Oct 9, 2017: Northern Colombia

Sept 28, Claire and I parted ways again. I flew back to Cartagena, Colombia to the R1200GS and Claire flew to England to visit family before flying to Australia to look for work. Our small 3 month chapter is complete… Who knows when our paths will cross again, for now our plans are to have separate adventures on opposite sides of the globe…
My plan once back in Colombia was to get some much needed rest in since I’ve somehow acquired a serious case of tennis elbow in the past 2 months. Who knew riding motorcycles everyday would be hard on the body 😉 I was in Cartagena for all of a day when I met 3 other riders that just crossed the Darien Gap on the Stahlratte and we decided to team up to bag Punta Gallinas (most northern tip of South America).

I used my time in Cartagena to do maintenance to Donkey vs rest. The BMW needed a new battery, oil change, and new skid plate bolts.

On Oct 3rd the 4 bike posse headed north/ east along the Carribean coast towards Cabo De La Vela (the last town before Punta Gallinas). We stayed a night in Minca at Hotel Colonial then east of Santa Mart at Hotel Relaxo and moved on. The day we left Cabo De La Vela, we felt good about doing the 110kms north through the desert to the northern tip. Our gps tracks had us ride across mud flats, which when dry is awesome as all hell. But when wet, oh dear…

Our tracks brought us to a river where we couldn’t cross so we headed around to try to navigate somwhere else. Chris on his KLR650 managed to find a good mud hole to bury it in and so the 4 man team grunted and growned in the desert heat to free it. After an hr or more and a further buried mud lodged KLR, it started to rain. Chris made the tough call to leave the KLR and head back to Cabo De La Vela on the back of Joshs Super Tenere. This is when a bit of panic struck with mud flats and rain. Our bikes were now caked hard with clay and front tires stopped turning. After I dropped Donkey about 6 times and Chris came back to help, when we realized that my mud guard had so much mud packed in it that it had to be removed to make it back to rockier ground. The best thing about the R1200GS is that the front wheel needs to be removed to access the mud guard bolts… For me, this was not a time to complemplate a really poor design, rather get the tools and and get shit done while sweating balls. I got the mud guard off and was moving again. Josh removed his with little drama and Oliver’s mud guard actually broke off on his KTM 1190. All in all, we made it back to Cabo De La Vela that day and Chris and Josh rounded up a landcruiser rescue truck to go back out right away to retrieve it. That bill was close to $100 for a truck, 4 hr round trip and 6 Colombian locals helping.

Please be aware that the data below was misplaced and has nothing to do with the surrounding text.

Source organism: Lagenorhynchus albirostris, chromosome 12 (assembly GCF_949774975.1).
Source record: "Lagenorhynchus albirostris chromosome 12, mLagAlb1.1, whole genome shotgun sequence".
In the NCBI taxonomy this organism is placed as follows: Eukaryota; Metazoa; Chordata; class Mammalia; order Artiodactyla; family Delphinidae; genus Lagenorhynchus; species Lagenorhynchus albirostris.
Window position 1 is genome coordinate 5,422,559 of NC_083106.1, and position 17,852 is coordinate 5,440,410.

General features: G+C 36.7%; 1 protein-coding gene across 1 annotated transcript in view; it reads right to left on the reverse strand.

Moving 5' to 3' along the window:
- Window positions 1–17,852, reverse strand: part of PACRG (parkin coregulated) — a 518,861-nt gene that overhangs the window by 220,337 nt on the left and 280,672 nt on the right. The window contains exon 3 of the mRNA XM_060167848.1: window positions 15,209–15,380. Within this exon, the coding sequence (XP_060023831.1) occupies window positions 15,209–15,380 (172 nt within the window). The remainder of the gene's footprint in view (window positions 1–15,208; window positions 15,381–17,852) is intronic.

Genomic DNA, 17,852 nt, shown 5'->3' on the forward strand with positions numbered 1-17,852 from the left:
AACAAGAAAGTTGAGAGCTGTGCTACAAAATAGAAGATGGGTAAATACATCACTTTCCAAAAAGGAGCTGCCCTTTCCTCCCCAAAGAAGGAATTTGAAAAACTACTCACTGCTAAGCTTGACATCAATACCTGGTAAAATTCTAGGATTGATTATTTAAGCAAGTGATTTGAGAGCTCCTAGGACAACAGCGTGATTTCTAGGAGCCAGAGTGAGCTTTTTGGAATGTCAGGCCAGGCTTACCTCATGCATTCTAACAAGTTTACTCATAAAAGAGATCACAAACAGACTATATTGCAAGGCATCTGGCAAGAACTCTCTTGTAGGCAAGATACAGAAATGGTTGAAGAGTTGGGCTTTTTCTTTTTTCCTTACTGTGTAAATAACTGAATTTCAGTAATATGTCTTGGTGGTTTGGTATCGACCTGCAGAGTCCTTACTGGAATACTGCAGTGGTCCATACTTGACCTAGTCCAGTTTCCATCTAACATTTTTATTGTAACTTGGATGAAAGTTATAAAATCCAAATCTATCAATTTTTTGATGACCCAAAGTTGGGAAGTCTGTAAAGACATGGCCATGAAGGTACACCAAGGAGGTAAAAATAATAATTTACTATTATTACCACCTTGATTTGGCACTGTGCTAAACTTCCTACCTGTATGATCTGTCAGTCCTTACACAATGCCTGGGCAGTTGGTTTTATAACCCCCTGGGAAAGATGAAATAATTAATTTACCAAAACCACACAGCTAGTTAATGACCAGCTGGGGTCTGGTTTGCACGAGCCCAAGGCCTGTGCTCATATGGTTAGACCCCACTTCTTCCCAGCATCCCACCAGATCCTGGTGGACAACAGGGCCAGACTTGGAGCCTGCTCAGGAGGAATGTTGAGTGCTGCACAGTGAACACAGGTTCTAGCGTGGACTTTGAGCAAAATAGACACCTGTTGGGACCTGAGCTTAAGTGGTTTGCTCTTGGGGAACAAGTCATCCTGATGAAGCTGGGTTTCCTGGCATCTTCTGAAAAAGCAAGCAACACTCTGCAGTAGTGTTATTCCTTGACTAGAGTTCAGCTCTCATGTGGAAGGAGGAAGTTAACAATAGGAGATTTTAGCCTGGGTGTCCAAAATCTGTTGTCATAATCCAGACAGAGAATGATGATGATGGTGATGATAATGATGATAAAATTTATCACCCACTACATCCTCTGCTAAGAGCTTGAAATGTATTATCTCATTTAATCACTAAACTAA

If you are planning to get to Punta Gallinas, And you make it safely there and back, I will personally buy you a beer 😉 It is the real deal out there…
Now time for some much needed hammock time 😉

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